The Angels have struck a one-year, $5.75MM deal with righty Jesse Chavez, according to ESPN.com’s Jerry Crasnick (Twitter link). He’ll also have a chance to earn up to $2.5MM in incentives. It’s an escalating scale based on the number of games started, per Jeff Passan of Yahoo Sports (via Twitter).
Los Angeles added Chavez with intentions of utilizing him as a starter, Crasnick notes. He’ll join an increasingly crowded group of rotation candidates, though several will enter the year with a variety of questions.
Halos GM Billy Eppler recently noted that he’d be in the hunt for another starting candidate to go with a group led by Garrett Richards, Matt Shoemaker, Tyler Skaggs, and Ricky Nolasco. While the club also intends to try J.C. Ramirez as a starter, and could also hand the ball to Alex Meyer or a few other internal options, there was enough uncertainty to warrant an addition.
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In particular, Richards and Skaggs carry notable ongoing injury question marks. There was at least some reason to believe that the Angels might target a more significant addition — MLBTR’s Tim Dierkes suggested them as a landing spot for Ivan Nova — but it seems that the club will instead stake a less-committing bet on Chavez. His addition likely takes the team out of the market for Nova and others, including departing free agent Jered Weaver.
The 33-year-old Chavez isn’t a particularly exciting addition, and didn’t even make a single start in 2016, but he’s a solid pitcher who’ll help shore up the staff — and could always move to the pen if things break right with other pitchers. With the Blue Jays and Dodgers last year, he threw 67 total innings with 8.5 K/9 and 2.4 BB/9 to go with a 42.9% groundball rate.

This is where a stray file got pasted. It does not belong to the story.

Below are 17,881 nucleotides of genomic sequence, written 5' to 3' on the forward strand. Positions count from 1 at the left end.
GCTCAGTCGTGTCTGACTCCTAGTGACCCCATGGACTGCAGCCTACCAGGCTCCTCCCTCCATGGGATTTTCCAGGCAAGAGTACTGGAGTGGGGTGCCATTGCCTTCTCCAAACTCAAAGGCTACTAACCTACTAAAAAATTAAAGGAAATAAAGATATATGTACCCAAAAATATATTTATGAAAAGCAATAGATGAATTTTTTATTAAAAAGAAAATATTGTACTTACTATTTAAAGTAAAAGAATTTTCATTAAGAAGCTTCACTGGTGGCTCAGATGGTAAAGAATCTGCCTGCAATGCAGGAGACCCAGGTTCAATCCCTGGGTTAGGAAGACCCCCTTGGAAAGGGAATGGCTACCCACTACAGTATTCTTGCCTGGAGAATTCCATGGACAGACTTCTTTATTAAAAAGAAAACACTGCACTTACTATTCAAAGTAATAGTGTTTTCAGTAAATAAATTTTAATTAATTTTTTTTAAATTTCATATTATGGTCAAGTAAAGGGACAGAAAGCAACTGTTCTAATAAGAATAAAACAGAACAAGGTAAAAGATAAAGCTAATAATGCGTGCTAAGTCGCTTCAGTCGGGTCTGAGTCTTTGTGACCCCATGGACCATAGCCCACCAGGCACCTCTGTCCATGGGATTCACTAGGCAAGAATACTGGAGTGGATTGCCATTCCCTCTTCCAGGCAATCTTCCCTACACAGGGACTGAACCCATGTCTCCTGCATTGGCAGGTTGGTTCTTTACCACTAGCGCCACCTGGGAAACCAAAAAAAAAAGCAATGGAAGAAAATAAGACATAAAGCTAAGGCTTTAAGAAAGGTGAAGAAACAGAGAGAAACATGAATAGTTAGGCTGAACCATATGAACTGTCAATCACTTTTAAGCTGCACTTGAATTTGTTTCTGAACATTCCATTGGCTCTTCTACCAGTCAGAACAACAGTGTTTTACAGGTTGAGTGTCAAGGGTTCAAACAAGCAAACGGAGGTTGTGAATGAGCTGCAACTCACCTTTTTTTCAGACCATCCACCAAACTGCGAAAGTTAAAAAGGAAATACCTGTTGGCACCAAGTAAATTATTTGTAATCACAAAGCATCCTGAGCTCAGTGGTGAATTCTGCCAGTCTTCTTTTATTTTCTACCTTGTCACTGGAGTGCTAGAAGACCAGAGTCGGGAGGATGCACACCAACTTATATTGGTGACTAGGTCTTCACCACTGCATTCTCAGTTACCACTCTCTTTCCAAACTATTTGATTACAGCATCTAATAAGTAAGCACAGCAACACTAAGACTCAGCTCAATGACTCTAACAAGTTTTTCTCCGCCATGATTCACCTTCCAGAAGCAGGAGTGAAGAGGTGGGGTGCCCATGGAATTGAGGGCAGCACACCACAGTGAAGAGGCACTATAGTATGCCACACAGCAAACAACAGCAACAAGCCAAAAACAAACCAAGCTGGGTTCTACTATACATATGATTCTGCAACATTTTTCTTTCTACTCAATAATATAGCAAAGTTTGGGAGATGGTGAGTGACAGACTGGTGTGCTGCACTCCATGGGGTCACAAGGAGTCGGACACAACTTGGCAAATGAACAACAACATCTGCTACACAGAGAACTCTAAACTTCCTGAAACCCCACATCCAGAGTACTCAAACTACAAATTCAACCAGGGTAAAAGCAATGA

Those measures are all fairly typical for Chavez, who was a bit more susceptible to the long ball last year (15.4% HR/FB, 1.61 HR/9) but otherwise largely repeated his prior seasons. Of course, he had been utilized primarily as a starter in the two preceding campaigns with the Athletics. Over 2013-14, he compiled a 3.59 ERA in 203 1/3 innings, though ERA estimators suggested he was more of an upper-3.00 range pitcher.
When working exclusively from the pen, Chavez managed to increase his average fastball velocity to 92.7 mph, a level he hadn’t reached in several years. But he’s not reliant on a big heater anyway; Chavez utilizes three varieties of the fastball (four-seam, two-seam, cutter) as well a change and two relatively little-used breaking pitches.
Chavez is one of several early-offseason acquisitions for the Halos, none of which have come with lengthy commitments. Los Angeles already re-signed Andrew Bailey to its pen and dealt for Cameron Maybin to fill an outfield spot. Various opportunistic moves can’t be ruled out, but it seems that the remaining priority at this point is to find a regular second baseman.
Photo courtesy of USA Today Sports Images.